Original Sin

Original Sin
Cover art for Australian release of the single “Original Sin”. Note the contrasts of black and white, the organic forms of the lilies seeming to reach out to each other in the context of a manufactured, linear space. The Japanese calligraphy on the side references INXS’s extensive travels in Asia during this time period. The official video for the song was also shot in Japan.

“Original Sin” was the first release and opening song from INXS’s fourth album, The Swing. An an infectious, dancey, synth-infused rock song slickly produced by Nile Rodgers, and with backup vocals by Darryl Hall of Hall & Oats, “Original Sin” rose on the charts in 1984 to become an international hit. The music of INXS was introduced to a larger audience than ever before, coinciding with the rising format of MTV and the cool video of a sunglasses-wearing, curly mullet-having Michael riding a Harley, leading a Japanese motorcycle gang through the streets of Tokyo, and the band performing as a colorful carnival is set up, enjoyed, and then broken down behind them. The lyrics were written by Michael Hutchence, and carry a haunting message about the human condition.

According to Songfacts.com, in 1986 Michael stated that the concept for this song is about “kids and conditioning. Growing up. How you grow up through other people’s ideas or your own.” Songfacts further notes that “In the context of the song, Original Sin is about how beliefs are passed down to children by their parents. The first step to breaking free from the chains of those ideas is daring to question them.” In other words, all children, irrespective of race or class, are born with a pure and untainted lens through which to view the world, and it is largely via the biased views of their parents and others in their communities that they start to develop prejudice towards others. On the topic of racism, Michael also stated, “Racism is essentially natural, it’s old fashioned, it’s an evolutionary phase that we’re going through. Ultimately it won’t exist.”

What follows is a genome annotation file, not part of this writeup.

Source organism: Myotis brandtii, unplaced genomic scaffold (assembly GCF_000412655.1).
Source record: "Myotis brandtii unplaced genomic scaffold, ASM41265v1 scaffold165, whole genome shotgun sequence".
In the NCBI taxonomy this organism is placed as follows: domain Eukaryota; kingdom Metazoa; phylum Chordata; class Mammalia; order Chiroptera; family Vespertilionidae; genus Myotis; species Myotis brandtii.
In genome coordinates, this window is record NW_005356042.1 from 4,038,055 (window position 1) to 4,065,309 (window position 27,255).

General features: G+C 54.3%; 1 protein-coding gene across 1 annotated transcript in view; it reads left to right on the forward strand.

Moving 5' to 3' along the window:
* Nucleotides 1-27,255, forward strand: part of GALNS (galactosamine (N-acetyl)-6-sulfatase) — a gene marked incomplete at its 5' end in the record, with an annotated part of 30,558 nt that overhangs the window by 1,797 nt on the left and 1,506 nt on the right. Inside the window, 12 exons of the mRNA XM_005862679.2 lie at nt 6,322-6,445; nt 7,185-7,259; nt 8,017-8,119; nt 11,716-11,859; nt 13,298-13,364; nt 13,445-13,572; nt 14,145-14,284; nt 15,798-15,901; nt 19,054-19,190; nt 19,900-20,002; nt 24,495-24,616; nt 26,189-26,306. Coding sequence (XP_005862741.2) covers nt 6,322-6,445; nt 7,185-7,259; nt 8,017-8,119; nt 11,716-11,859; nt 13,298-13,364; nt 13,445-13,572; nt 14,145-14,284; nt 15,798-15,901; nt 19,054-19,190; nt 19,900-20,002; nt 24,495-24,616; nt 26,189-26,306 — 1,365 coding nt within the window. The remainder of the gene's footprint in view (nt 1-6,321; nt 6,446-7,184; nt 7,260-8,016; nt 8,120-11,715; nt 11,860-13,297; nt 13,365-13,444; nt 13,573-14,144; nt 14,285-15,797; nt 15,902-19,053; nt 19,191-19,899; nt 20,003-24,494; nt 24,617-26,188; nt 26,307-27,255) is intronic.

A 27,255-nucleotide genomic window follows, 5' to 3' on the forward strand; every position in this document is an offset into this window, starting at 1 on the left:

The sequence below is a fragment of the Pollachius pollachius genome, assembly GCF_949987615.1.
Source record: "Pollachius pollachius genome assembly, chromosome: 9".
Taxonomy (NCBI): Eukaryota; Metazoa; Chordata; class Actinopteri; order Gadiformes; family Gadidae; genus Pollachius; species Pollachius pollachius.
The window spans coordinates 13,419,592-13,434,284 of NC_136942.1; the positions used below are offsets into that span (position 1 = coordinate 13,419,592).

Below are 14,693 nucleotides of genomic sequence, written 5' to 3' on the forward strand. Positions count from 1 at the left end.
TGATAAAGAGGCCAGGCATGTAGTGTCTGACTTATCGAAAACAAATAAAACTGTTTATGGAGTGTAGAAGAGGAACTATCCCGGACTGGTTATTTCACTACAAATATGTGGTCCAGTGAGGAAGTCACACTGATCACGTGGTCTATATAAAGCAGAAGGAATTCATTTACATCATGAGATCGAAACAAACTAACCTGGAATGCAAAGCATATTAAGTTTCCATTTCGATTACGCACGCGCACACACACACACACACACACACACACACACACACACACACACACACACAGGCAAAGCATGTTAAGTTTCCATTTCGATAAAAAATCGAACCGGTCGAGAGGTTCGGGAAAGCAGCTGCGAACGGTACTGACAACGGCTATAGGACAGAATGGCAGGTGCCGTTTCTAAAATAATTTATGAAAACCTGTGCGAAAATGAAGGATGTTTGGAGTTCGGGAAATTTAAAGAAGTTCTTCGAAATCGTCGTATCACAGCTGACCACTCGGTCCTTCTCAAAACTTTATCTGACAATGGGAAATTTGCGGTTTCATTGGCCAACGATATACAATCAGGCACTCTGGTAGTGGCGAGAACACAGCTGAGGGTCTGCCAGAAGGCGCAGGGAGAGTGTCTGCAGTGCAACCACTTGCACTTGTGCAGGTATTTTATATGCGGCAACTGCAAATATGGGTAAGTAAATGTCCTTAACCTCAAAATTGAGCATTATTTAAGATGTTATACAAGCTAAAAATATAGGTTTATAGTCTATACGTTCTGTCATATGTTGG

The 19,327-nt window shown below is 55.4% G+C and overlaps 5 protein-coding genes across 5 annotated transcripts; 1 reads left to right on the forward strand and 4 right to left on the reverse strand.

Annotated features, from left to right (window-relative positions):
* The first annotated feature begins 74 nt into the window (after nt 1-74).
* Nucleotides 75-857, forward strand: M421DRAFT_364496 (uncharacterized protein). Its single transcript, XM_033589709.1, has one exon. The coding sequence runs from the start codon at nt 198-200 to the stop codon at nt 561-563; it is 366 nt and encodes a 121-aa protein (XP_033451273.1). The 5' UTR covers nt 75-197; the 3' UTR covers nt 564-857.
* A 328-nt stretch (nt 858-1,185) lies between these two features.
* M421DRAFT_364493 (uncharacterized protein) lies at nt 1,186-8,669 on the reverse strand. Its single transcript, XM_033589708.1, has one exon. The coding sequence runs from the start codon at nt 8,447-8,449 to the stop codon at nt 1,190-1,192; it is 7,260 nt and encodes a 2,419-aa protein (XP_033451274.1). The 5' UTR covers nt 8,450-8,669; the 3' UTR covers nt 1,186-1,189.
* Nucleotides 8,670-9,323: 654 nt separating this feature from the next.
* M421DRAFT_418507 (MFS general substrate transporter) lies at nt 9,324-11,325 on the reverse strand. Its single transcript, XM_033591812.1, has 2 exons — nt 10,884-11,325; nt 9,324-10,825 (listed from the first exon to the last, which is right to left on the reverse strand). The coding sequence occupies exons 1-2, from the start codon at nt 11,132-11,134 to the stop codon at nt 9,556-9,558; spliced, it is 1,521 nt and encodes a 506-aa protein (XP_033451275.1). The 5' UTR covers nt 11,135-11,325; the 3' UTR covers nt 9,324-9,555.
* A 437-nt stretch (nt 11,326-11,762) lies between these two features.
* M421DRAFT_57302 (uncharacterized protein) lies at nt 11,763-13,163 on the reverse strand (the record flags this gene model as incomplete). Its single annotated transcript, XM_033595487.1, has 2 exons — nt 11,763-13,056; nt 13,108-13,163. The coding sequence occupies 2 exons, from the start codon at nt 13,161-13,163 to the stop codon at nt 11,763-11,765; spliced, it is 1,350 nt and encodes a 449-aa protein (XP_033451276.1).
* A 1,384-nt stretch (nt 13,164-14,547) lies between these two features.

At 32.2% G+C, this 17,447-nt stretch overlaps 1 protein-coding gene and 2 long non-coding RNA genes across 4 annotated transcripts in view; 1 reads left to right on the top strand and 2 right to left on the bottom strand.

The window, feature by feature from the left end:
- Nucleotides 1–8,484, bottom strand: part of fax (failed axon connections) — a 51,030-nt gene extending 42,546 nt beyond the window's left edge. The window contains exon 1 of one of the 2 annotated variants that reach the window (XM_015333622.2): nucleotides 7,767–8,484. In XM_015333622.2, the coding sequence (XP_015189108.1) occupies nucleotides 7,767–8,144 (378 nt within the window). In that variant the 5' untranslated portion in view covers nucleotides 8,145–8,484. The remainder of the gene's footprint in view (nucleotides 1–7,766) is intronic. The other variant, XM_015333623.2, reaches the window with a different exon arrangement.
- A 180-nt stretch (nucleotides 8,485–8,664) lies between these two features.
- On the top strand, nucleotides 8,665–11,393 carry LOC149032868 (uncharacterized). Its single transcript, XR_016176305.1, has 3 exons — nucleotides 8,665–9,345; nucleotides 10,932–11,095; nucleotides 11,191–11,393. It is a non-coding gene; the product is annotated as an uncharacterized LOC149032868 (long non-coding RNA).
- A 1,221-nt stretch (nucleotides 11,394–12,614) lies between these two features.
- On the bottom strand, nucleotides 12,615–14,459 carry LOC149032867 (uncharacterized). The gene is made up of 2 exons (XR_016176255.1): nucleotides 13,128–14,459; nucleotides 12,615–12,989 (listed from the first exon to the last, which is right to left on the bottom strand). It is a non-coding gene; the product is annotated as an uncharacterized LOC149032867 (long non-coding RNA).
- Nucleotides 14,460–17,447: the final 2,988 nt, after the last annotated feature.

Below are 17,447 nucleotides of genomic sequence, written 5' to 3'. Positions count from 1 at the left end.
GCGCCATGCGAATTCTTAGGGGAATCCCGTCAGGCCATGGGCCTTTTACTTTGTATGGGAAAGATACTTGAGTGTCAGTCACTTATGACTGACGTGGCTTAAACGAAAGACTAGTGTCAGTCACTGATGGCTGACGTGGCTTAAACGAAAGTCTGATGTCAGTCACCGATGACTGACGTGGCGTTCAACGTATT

“YOU MIGHT KNOW OF THE ORIGINAL SIN

AND YOU MIGHT KNOW HOW TO PLAY WITH FIRE

BUT DID YOU KNOW OF THE MURDER COMMITTED?

IN THE NAME OF LOVE, YEAH

YOU THOUGHT WHAT A PITY

DREAM ON WHITE BOY

DREAM ON BLACK GIRL

THEN WAKE UP TO A BRAND NEW DAY

TO FIND YOUR DREAMS ARE WASHED AWAY

THERE WAS A TIME WHEN I DID NOT CARE

AND THERE WAS A TIME WHEN THE FACTS DID STAND

THERE IS A DREAM, AND IT’S HELD BY ME

WELL I’M SURE YOU HAD TO SEE ITS OPEN ARMS

DREAM ON WHITE BOY

DREAM ON BLACK GIRL

THEN WAKE UP TO A BRAND NEW DAY

TO FIND YOUR DREAMS ARE WASHED AWAY

YOU MIGHT KNOW OF THE ORIGINAL SIN

AND YOU MIGHT KNOW HOW TO PLAY WITH FIRE

BUT DID YOU KNOW OF THE MURDER COMMITTED?

IN THE NAME OF LOVE YEAH, YOU THOUGHT WHAT A PITY

DREAM ON WHITE BOY

DREAM ON BLACK GIRL

THEN WAKE UP TO A BRAND NEW DAY

DREAM ON BLACK BOY

DREAM ON WHITE GIRL

THEN WAKE UP TO A BRAND NEW DAY

DREAM ON BLACK BOY

DREAM ON WHITE GIRL

THEN WAKE UP TO A BRAND NEW DAY

TO FIND YOUR DREAMS HAVE WASHED AWAY